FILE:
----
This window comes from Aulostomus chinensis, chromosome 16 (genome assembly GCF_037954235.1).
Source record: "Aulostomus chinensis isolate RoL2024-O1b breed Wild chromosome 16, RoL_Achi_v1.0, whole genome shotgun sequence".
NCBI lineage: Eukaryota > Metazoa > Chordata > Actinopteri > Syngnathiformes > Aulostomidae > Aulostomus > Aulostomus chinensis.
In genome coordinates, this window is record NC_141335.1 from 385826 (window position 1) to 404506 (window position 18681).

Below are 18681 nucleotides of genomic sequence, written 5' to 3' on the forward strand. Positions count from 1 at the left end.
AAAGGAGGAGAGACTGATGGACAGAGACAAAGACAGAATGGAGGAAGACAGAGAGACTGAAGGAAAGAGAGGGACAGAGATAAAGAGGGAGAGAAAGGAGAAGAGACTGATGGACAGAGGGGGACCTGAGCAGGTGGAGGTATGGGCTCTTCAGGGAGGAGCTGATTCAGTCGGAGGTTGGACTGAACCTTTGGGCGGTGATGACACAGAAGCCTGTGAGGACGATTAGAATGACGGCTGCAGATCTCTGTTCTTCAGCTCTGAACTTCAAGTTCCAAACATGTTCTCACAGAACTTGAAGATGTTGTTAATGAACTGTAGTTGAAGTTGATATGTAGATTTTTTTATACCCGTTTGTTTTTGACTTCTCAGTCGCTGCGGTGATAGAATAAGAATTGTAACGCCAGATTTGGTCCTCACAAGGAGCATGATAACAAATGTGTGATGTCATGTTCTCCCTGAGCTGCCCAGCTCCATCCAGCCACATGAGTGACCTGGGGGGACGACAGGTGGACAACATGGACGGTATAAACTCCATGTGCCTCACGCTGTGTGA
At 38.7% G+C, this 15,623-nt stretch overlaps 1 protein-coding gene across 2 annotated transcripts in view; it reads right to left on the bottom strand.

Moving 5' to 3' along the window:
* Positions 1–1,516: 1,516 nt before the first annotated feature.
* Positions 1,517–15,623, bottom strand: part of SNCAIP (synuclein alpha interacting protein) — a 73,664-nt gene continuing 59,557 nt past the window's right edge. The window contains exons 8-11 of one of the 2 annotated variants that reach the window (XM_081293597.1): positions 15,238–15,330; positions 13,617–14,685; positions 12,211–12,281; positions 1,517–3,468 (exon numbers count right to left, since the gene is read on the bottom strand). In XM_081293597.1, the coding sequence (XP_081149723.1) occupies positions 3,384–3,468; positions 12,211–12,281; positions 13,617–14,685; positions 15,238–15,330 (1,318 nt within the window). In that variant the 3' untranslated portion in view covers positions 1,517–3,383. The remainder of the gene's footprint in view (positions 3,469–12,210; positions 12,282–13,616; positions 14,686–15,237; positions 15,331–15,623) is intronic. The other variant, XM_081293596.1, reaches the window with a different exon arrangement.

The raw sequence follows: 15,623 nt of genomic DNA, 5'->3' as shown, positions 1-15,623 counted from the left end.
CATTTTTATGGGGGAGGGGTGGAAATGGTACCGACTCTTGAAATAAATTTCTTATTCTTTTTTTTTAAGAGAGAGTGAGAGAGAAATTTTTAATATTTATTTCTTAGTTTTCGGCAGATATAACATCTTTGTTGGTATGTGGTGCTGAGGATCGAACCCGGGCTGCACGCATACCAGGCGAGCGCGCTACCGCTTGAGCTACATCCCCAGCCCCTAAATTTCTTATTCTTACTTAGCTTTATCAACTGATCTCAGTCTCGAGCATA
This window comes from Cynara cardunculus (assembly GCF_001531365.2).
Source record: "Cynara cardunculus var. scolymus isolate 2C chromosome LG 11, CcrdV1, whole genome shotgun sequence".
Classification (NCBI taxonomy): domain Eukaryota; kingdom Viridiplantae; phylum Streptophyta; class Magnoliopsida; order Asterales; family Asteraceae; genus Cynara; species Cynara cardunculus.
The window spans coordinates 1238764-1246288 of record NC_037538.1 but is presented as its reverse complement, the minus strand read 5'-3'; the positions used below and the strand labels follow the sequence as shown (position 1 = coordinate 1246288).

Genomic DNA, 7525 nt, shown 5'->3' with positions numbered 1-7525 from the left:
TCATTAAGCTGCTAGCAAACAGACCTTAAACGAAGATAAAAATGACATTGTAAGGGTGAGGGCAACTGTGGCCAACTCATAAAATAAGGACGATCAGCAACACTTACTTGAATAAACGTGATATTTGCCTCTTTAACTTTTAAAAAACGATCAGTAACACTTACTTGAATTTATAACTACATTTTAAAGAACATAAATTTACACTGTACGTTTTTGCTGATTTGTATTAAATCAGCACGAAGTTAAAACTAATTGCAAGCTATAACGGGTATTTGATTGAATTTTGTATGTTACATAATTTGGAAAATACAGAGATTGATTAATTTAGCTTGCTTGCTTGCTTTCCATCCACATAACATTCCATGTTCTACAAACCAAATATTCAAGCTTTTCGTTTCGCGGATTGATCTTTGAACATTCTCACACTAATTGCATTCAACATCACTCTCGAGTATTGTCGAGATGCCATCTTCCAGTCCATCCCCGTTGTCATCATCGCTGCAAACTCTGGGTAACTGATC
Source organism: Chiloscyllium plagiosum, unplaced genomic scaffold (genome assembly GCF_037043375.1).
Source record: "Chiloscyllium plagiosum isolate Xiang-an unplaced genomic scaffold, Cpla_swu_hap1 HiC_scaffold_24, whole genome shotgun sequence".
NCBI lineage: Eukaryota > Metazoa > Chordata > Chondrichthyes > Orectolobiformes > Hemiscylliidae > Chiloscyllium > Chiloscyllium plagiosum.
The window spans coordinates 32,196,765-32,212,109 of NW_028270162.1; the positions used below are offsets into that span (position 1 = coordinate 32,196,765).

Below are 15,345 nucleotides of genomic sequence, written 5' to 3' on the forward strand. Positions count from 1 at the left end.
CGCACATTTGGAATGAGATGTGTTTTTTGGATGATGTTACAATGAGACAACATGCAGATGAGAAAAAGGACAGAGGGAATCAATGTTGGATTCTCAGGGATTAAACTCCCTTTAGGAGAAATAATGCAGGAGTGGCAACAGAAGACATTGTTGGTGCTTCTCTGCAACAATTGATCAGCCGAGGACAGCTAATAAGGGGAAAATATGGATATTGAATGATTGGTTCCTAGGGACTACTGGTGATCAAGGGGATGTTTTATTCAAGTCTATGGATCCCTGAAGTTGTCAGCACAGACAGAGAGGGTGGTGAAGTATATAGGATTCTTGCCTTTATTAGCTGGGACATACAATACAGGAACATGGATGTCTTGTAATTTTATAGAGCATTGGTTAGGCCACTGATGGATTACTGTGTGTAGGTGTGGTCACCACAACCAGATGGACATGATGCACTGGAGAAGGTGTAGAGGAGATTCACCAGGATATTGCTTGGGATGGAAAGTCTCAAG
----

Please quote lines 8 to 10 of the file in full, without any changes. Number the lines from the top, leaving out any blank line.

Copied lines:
Moving 5' to 3' along the window:
* Positions 1–1,516: 1,516 nt before the first annotated feature.
* Positions 1,517–15,623, bottom strand: part of SNCAIP (synuclein alpha interacting protein) — a 73,664-nt gene continuing 59,557 nt past the window's right edge. The window contains exons 8-11 of one of the 2 annotated variants that reach the window (XM_081293597.1): positions 15,238–15,330; positions 13,617–14,685; positions 12,211–12,281; positions 1,517–3,468 (exon numbers count right to left, since the gene is read on the bottom strand). In XM_081293597.1, the coding sequence (XP_081149723.1) occupies positions 3,384–3,468; positions 12,211–12,281; positions 13,617–14,685; positions 15,238–15,330 (1,318 nt within the window). In that variant the 3' untranslated portion in view covers positions 1,517–3,383. The remainder of the gene's footprint in view (positions 3,469–12,210; positions 12,282–13,616; positions 14,686–15,237; positions 15,331–15,623) is intronic. The other variant, XM_081293596.1, reaches the window with a different exon arrangement.